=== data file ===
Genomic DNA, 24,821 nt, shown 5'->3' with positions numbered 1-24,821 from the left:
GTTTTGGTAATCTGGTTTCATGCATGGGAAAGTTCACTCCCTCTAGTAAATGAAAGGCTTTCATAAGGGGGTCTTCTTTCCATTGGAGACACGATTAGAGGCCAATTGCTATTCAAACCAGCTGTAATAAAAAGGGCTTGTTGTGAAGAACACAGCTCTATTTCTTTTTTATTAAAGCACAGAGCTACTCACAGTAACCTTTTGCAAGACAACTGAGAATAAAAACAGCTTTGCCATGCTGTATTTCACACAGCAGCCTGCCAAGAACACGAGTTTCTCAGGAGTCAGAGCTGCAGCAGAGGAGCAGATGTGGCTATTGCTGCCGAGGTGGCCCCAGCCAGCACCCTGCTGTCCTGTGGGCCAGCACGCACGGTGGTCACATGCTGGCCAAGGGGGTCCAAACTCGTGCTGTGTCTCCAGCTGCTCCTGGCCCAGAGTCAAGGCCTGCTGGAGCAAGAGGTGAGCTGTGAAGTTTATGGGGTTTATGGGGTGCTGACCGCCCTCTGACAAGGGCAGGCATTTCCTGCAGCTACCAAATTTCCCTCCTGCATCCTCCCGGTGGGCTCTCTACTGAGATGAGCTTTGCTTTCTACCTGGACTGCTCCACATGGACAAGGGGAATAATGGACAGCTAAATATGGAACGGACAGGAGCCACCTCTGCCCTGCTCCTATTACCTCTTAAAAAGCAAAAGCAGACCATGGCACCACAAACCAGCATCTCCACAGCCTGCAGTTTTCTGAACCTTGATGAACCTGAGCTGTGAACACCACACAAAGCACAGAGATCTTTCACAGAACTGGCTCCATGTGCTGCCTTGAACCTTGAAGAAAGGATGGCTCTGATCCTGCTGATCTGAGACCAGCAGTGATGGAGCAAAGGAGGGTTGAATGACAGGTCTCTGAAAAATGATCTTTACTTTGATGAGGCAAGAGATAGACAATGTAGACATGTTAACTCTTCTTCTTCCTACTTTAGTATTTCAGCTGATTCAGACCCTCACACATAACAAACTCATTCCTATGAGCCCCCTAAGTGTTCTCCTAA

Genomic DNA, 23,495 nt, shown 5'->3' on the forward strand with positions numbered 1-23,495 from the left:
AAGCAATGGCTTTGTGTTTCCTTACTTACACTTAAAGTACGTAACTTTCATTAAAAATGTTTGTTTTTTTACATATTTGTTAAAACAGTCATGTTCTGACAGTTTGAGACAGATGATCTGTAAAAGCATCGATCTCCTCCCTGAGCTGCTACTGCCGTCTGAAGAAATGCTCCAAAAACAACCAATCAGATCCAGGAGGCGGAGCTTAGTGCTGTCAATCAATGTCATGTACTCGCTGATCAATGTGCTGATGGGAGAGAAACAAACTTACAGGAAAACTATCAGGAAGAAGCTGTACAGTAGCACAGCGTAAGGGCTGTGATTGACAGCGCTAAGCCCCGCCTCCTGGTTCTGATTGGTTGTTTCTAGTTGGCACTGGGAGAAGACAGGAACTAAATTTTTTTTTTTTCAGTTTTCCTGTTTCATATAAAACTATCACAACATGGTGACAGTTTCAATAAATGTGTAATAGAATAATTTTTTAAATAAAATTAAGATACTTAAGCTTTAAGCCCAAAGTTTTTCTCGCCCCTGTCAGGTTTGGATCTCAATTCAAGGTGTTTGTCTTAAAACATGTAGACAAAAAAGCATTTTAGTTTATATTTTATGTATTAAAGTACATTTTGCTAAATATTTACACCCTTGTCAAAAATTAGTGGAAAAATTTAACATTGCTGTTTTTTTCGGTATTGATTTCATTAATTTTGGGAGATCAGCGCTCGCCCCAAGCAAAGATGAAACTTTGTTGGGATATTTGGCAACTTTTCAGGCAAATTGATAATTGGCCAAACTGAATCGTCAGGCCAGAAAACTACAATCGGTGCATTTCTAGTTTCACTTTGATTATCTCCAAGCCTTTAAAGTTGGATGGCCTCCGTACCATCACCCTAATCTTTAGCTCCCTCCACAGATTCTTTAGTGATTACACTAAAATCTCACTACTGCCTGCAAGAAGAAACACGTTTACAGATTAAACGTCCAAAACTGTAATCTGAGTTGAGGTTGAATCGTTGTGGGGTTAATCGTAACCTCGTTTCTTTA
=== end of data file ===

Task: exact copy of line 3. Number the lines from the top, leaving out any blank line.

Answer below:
Genomic DNA, 23,495 nt, shown 5'->3' on the forward strand with positions numbered 1-23,495 from the left: